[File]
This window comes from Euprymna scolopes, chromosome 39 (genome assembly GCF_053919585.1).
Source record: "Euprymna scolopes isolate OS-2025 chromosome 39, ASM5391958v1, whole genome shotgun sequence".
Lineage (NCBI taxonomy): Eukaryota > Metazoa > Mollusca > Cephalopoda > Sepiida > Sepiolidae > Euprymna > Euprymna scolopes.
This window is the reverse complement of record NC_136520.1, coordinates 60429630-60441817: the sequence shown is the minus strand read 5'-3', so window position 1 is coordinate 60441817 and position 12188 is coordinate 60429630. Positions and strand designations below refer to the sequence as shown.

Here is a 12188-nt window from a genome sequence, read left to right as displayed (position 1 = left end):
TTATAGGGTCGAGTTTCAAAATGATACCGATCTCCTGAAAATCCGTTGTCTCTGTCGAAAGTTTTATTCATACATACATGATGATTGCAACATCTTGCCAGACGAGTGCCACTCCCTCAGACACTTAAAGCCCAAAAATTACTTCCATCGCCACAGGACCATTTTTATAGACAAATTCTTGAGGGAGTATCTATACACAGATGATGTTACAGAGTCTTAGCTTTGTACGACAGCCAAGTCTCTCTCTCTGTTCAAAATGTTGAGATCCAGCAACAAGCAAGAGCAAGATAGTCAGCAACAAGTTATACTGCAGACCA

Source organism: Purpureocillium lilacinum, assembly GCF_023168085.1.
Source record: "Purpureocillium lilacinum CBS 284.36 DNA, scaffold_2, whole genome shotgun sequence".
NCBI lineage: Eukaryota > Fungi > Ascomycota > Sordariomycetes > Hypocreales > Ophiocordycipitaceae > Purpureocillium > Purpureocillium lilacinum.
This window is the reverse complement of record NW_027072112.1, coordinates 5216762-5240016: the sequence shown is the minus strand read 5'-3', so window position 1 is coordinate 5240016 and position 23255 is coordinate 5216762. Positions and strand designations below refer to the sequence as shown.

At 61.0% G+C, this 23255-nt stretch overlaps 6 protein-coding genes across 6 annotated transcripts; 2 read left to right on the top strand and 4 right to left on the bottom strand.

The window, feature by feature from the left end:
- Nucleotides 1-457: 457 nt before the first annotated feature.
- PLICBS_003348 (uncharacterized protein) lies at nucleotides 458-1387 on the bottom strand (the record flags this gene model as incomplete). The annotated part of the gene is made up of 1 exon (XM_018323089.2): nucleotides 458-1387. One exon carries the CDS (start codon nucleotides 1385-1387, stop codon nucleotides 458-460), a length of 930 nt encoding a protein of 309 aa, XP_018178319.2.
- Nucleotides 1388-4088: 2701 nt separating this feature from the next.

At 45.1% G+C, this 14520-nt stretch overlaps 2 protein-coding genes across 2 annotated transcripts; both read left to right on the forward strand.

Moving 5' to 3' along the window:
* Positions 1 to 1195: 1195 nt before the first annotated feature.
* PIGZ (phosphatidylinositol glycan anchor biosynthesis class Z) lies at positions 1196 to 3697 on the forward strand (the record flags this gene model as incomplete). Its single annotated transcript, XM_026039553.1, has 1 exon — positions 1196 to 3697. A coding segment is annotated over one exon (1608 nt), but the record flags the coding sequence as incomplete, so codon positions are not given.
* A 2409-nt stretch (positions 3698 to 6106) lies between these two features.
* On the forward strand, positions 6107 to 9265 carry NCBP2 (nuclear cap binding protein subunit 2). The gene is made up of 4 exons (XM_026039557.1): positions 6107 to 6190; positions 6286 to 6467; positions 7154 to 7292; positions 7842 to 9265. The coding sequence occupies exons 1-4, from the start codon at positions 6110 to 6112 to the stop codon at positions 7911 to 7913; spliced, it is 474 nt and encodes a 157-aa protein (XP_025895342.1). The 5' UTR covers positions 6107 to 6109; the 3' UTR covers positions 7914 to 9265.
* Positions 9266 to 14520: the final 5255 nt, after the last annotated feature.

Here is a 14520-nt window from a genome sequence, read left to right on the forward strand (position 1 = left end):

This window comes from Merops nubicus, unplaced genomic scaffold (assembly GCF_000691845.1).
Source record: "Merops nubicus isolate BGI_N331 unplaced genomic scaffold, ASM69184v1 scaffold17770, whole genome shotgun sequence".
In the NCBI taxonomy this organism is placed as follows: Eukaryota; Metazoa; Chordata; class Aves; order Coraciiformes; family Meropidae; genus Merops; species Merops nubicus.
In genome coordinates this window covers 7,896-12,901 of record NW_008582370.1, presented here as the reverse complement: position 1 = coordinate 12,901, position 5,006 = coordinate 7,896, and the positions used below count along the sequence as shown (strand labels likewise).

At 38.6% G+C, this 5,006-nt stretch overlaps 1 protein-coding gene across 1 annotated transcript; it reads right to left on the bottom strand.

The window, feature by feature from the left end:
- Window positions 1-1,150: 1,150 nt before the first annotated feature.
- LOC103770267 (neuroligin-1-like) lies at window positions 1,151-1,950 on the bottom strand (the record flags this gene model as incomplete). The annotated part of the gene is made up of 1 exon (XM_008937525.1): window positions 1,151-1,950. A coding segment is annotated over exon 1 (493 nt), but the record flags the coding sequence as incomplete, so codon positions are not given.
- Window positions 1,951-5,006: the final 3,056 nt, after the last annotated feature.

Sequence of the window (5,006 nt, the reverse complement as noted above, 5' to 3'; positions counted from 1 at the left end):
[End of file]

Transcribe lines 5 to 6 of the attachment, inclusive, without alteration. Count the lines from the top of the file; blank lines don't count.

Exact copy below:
Here is a 12188-nt window from a genome sequence, read left to right as displayed (position 1 = left end):
TTATAGGGTCGAGTTTCAAAATGATACCGATCTCCTGAAAATCCGTTGTCTCTGTCGAAAGTTTTATTCATACATACATGATGATTGCAACATCTTGCCAGACGAGTGCCACTCCCTCAGACACTTAAAGCCCAAAAATTACTTCCATCGCCACAGGACCATTTTTATAGACAAATTCTTGAGGGAGTATCTATACACAGATGATGTTACAGAGTCTTAGCTTTGTACGACAGCCAAGTCTCTCTCTCTGTTCAAAATGTTGAGATCCAGCAACAAGCAAGAGCAAGATAGTCAGCAACAAGTTATACTGCAGACCA